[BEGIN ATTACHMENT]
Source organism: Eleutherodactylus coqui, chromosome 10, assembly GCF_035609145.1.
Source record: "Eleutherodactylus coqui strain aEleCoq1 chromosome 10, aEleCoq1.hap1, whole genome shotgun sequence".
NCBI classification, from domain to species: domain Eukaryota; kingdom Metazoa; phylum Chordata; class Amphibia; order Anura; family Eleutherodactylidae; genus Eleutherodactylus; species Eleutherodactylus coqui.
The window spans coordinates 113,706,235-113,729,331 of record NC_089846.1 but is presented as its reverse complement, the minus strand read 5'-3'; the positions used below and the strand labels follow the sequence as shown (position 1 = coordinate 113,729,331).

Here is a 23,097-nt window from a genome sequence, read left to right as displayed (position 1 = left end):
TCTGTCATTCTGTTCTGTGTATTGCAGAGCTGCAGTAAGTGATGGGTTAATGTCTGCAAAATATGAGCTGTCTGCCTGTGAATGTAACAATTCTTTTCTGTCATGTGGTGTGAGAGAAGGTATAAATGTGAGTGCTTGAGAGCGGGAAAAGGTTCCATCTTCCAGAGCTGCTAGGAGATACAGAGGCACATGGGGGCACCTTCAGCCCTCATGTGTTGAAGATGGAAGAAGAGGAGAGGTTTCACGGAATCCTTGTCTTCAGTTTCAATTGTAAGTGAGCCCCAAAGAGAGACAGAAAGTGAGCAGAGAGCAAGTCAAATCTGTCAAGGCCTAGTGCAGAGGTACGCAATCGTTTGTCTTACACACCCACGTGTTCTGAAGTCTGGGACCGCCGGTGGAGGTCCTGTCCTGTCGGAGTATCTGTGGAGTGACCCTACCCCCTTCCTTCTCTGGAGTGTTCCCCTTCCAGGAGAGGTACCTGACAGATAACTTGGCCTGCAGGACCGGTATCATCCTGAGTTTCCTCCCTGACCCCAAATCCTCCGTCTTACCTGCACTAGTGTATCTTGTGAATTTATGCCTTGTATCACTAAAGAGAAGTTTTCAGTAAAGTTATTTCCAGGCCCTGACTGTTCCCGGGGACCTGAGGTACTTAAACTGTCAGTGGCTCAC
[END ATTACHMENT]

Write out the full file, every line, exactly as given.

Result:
Source organism: Eleutherodactylus coqui, chromosome 10, assembly GCF_035609145.1.
Source record: "Eleutherodactylus coqui strain aEleCoq1 chromosome 10, aEleCoq1.hap1, whole genome shotgun sequence".
NCBI classification, from domain to species: domain Eukaryota; kingdom Metazoa; phylum Chordata; class Amphibia; order Anura; family Eleutherodactylidae; genus Eleutherodactylus; species Eleutherodactylus coqui.
The window spans coordinates 113,706,235-113,729,331 of record NC_089846.1 but is presented as its reverse complement, the minus strand read 5'-3'; the positions used below and the strand labels follow the sequence as shown (position 1 = coordinate 113,729,331).

Here is a 23,097-nt window from a genome sequence, read left to right as displayed (position 1 = left end):
TCTGTCATTCTGTTCTGTGTATTGCAGAGCTGCAGTAAGTGATGGGTTAATGTCTGCAAAATATGAGCTGTCTGCCTGTGAATGTAACAATTCTTTTCTGTCATGTGGTGTGAGAGAAGGTATAAATGTGAGTGCTTGAGAGCGGGAAAAGGTTCCATCTTCCAGAGCTGCTAGGAGATACAGAGGCACATGGGGGCACCTTCAGCCCTCATGTGTTGAAGATGGAAGAAGAGGAGAGGTTTCACGGAATCCTTGTCTTCAGTTTCAATTGTAAGTGAGCCCCAAAGAGAGACAGAAAGTGAGCAGAGAGCAAGTCAAATCTGTCAAGGCCTAGTGCAGAGGTACGCAATCGTTTGTCTTACACACCCACGTGTTCTGAAGTCTGGGACCGCCGGTGGAGGTCCTGTCCTGTCGGAGTATCTGTGGAGTGACCCTACCCCCTTCCTTCTCTGGAGTGTTCCCCTTCCAGGAGAGGTACCTGACAGATAACTTGGCCTGCAGGACCGGTATCATCCTGAGTTTCCTCCCTGACCCCAAATCCTCCGTCTTACCTGCACTAGTGTATCTTGTGAATTTATGCCTTGTATCACTAAAGAGAAGTTTTCAGTAAAGTTATTTCCAGGCCCTGACTGTTCCCGGGGACCTGAGGTACTTAAACTGTCAGTGGCTCAC